XL. FRAUDULENT ENLISTMENT, APPOINTMENT, OR SEPARATION, ART. 104a

A. Nature of The Offense.  A fraudulent enlistment, appointment, or separation is one procured by either a knowingly false representation as to any of the qualifications or disqualifications prescribed by law, regulation, or orders for the specific enlistment, appointment, or separation, or a deliberate concealment as to any of those disqualifications.  Matters that may be material to an enlistment, appointment, or separation include any information used by the recruiting, appointing, or separating officer in reaching a decision as to enlistment, appointment, or separation in any particular case, and any information that normally would have been so considered had it been provided to that officer.  MCM, pt. IV, ¶ 35c(1).

B. Fraudulent Enlistment or Appointment.

1. False Representation or Concealment. 

a) Testimony of the accused’s recruiters and documentary evidence of his traffic violations proved that the accused willfully concealed offenses, the cumulative number of which would have disqualified him from enlistment, and supported a conviction for fraudulent enlistment.  United States v. Hawkins, 37 M.J. 718 (A.F.C.M.R. 1993).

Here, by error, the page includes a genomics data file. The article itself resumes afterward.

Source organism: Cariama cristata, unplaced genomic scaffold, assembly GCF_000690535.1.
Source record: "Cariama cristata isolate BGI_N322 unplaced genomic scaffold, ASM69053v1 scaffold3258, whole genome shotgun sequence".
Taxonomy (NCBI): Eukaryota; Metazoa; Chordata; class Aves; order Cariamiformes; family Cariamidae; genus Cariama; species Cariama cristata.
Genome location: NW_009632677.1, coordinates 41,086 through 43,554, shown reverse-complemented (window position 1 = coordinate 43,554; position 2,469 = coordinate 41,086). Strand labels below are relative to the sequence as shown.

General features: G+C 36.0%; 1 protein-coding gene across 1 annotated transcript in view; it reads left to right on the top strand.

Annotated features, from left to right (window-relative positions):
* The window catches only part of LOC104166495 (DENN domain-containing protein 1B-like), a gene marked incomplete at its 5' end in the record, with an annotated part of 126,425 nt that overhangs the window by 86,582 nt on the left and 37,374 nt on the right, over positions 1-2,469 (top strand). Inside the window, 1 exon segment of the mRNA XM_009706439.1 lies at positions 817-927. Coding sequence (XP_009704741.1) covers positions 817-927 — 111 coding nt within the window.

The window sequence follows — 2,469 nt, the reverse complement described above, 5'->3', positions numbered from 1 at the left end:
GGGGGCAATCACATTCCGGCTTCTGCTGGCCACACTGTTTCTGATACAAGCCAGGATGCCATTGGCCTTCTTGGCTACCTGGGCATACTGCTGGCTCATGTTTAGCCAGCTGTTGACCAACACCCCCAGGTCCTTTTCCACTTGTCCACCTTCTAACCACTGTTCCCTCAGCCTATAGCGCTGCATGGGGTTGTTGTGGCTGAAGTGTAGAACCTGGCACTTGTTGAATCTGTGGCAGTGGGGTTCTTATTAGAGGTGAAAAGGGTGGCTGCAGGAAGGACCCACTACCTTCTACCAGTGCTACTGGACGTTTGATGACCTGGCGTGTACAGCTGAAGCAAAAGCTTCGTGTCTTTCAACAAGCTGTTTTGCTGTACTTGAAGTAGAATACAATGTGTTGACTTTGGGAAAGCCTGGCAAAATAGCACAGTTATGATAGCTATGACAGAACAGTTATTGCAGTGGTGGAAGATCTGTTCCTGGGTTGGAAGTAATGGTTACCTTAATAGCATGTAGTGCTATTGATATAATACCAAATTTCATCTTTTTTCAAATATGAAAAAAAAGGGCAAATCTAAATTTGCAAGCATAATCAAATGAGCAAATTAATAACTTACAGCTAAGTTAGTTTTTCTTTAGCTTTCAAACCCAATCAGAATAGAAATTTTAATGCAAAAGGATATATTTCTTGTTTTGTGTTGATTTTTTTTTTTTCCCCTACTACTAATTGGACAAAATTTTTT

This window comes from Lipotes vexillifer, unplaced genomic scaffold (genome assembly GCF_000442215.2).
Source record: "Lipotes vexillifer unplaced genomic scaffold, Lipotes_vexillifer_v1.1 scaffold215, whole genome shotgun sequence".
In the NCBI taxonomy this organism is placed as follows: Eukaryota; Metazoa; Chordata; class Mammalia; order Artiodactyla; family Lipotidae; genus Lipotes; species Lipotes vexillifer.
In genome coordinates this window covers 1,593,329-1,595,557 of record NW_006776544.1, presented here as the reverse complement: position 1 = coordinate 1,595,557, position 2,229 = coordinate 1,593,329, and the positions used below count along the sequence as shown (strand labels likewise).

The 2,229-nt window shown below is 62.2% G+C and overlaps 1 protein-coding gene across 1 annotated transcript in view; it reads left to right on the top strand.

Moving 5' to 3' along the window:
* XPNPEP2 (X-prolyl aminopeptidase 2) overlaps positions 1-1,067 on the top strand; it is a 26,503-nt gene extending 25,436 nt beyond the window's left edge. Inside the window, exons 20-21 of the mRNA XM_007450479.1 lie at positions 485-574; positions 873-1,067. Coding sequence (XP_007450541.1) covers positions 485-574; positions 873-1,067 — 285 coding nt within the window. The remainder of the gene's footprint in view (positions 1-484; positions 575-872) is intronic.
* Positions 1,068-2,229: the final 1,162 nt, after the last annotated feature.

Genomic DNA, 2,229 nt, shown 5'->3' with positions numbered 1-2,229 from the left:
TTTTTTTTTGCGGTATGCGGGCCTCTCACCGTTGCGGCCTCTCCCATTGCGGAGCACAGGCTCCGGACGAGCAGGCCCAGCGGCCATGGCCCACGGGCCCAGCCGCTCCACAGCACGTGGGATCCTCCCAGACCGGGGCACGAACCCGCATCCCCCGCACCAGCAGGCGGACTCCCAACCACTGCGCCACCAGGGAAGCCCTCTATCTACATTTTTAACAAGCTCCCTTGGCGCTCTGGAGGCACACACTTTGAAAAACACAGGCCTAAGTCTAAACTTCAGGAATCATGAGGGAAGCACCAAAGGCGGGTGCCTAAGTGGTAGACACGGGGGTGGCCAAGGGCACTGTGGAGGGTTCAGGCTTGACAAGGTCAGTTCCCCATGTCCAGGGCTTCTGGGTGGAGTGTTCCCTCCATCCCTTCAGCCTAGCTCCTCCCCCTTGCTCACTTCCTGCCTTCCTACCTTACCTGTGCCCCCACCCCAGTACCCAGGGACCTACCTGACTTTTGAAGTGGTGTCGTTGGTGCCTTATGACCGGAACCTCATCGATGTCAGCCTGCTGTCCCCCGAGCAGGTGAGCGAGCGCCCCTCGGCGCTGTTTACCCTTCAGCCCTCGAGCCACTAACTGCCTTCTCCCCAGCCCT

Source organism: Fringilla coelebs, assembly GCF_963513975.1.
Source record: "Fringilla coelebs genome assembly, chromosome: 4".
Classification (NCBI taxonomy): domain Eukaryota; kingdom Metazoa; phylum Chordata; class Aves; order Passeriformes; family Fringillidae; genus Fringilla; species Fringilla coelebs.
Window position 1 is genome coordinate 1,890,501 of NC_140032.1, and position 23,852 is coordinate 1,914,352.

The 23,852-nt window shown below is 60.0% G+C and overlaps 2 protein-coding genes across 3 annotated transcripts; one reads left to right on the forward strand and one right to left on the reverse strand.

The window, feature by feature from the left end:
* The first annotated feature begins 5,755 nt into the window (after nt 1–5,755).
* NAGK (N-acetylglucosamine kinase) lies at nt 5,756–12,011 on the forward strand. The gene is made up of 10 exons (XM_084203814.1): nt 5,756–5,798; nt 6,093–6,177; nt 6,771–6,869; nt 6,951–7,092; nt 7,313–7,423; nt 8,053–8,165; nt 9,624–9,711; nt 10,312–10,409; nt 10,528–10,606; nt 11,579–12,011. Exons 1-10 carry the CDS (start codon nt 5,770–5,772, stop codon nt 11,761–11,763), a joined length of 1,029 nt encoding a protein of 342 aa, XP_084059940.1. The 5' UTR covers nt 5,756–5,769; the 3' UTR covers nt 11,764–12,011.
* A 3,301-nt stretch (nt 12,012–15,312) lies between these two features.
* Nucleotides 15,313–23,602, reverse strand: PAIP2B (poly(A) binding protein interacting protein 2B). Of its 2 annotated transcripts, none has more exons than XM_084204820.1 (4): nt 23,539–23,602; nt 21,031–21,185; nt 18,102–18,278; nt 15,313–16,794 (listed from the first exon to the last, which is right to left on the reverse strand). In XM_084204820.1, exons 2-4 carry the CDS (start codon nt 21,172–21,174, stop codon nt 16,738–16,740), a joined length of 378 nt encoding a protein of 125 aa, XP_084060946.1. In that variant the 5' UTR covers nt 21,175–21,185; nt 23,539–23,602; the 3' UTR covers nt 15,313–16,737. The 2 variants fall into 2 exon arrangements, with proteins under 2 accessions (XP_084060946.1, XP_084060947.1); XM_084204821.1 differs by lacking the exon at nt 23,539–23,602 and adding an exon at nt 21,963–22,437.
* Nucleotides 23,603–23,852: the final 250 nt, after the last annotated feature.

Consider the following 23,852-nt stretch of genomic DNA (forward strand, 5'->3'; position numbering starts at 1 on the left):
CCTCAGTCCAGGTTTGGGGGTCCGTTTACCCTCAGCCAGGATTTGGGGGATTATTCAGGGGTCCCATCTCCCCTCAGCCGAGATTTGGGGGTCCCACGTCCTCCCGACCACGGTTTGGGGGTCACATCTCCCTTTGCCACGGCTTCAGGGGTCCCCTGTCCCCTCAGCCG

b) The accused perpetrated a fraudulent enlistment by enlisting in the Marine Corps using his brother’s name.  United States v. Victorian, 31 M.J. 830 (N.M.C.M.R. 1990) (holding, however, that the statute of limitations barred prosecution for fraudulent enlistment).

c) Falsely misrepresenting educational qualifications and willfully concealing arrest record constituted fraudulent extension of enlistment, which was not preempted by Article 83.  United States v. Weigand, 23 M.J. 644 (A.C.M.R. 1986).

d) Accused fraudulently entered the Army on several occasions using, at varying times, eleven different names.  United States v. Brown, 22 M.J. 597 (A.C.M.R. 1986).